Some stats for Davos: The richest 1 per cent own almost half the world's wealth

Global inequality in numbers.

As the world’s wealthiest and most influential businessmen and politicians fly into Davos for the annual World Economic Forum, and book into hotels like the Belvedere Hotel - which has stocked up on 1,594 bottles of champagne and prosecco, 80kg of salmon and 16,805 canapes to feed the high-profile delegates setting the world to rights – it’s worth revisiting Oxfam’s recent figures on the state of global inequality today:

1. The richest 1 per cent own almost half the world’s wealth ($110tn).

2. The richest 85 people own the same combined wealth as the poorest half of the world.

3. The richest 10 per cent own 86 per cent of all assets, while the poorest 70 per cent own just 3 per cent of the world’s assets.

4. The combined wealth of Europe’s 10 richest people is more than the total cost of stimulus measures implemented across the EU between 2008 and 2010 (€217bn v €300bn).

5. The pre-tax income of the richest 1 per cent increased between 1980 and today in 24 out of 26 countries on the World Top Incomes Database. In China, Portugal and the US the incomes of the richest 1 more than doubled their share of national income in this period.

6. Since 1970, the tax on the richest has decreased in 29 out of 30 countries measured.

7. An estimated $18.5tn is held in offshore tax havens on behalf of multi-national companies and wealthy individuals. This is more than the GDP of the US.

8. Between 2008 and 2010 Sub-Saharan Africa lost $63.4bn in aid a year due to tax avoidance and evasion, more than twice the amount it received in aid.

You can read Oxfam’s report here.

Davos in Switzerland, where business leaders and politicians are meeting for the World Economic Forum. Photo:Getty.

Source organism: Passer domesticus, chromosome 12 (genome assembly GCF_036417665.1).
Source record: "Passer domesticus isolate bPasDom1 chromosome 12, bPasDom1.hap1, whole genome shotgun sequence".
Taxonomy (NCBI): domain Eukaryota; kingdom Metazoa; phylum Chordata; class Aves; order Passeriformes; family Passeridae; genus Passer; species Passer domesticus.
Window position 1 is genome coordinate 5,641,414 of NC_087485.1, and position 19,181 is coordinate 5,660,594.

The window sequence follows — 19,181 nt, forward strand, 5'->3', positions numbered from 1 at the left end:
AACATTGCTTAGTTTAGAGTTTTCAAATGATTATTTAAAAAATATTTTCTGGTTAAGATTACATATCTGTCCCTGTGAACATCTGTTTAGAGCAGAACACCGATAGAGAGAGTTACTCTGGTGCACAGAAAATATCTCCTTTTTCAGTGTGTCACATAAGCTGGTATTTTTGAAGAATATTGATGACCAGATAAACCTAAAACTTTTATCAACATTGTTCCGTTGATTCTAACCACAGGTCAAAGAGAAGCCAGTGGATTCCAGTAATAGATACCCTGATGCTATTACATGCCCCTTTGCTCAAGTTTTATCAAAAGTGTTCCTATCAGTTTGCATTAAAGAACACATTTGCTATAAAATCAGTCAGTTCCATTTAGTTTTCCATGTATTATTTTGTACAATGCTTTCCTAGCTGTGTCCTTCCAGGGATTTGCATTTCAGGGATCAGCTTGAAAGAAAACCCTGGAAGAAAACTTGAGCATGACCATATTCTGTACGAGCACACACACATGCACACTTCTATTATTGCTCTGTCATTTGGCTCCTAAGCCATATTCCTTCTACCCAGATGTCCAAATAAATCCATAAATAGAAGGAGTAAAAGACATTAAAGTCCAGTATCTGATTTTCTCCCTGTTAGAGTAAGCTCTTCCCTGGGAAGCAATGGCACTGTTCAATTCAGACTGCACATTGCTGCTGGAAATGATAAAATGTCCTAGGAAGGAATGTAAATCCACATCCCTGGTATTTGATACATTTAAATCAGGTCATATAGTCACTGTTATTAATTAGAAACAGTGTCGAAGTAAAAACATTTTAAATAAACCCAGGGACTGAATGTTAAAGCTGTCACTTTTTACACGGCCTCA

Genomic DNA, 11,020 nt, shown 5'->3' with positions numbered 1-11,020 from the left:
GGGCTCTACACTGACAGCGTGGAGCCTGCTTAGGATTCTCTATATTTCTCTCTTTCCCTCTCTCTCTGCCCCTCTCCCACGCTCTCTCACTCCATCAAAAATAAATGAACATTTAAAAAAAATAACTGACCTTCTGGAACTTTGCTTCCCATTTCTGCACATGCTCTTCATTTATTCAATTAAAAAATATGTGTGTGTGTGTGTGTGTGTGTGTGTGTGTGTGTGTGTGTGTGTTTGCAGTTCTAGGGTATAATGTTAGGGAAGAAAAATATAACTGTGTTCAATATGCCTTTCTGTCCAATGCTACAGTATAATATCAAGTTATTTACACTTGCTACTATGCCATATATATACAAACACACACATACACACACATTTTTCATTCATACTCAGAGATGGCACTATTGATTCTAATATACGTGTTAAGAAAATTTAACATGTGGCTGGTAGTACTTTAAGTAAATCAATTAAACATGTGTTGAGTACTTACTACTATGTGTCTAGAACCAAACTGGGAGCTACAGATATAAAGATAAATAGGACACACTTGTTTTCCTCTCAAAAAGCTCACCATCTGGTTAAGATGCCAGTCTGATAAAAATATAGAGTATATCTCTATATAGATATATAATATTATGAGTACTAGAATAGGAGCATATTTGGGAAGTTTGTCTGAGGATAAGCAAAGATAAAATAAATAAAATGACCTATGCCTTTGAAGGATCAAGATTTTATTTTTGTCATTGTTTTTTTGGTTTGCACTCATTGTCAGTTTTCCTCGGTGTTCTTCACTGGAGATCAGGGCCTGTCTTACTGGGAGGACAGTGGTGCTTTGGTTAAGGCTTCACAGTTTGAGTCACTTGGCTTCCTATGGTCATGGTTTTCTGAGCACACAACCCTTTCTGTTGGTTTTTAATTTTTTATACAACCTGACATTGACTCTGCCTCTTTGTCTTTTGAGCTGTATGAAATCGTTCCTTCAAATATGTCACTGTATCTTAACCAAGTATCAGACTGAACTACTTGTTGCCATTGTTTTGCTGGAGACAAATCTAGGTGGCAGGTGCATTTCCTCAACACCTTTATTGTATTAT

Sophie McBain is a freelance writer based in Cairo. She was previously an assistant editor at the New Statesman.

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Tony Blair won't endorse the Labour leader - Jeremy Corbyn's fans are celebrating

The thrice-elected Prime Minister is no fan of the new Labour leader. 

Labour heavyweights usually support each other - at least in public. But the former Prime Minister Tony Blair couldn't bring himself to do so when asked on Sky News.

He dodged the question of whether the current Labour leader was the best person to lead the country, instead urging voters not to give Theresa May a "blank cheque". 

If this seems shocking, it's worth remembering that Corbyn refused to say whether he would pick "Trotskyism or Blairism" during the Labour leadership campaign. Corbyn was after all behind the Stop the War Coalition, which opposed Blair's decision to join the invasion of Iraq. 

For some Corbyn supporters, it seems that there couldn't be a greater boon than the thrice-elected PM witholding his endorsement in a critical general election. 

Julia Rampen is the digital news editor of the New Statesman (previously editor of The Staggers, The New Statesman's online rolling politics blog). She has also been deputy editor at Mirror Money Online and has worked as a financial journalist for several trade magazines. 

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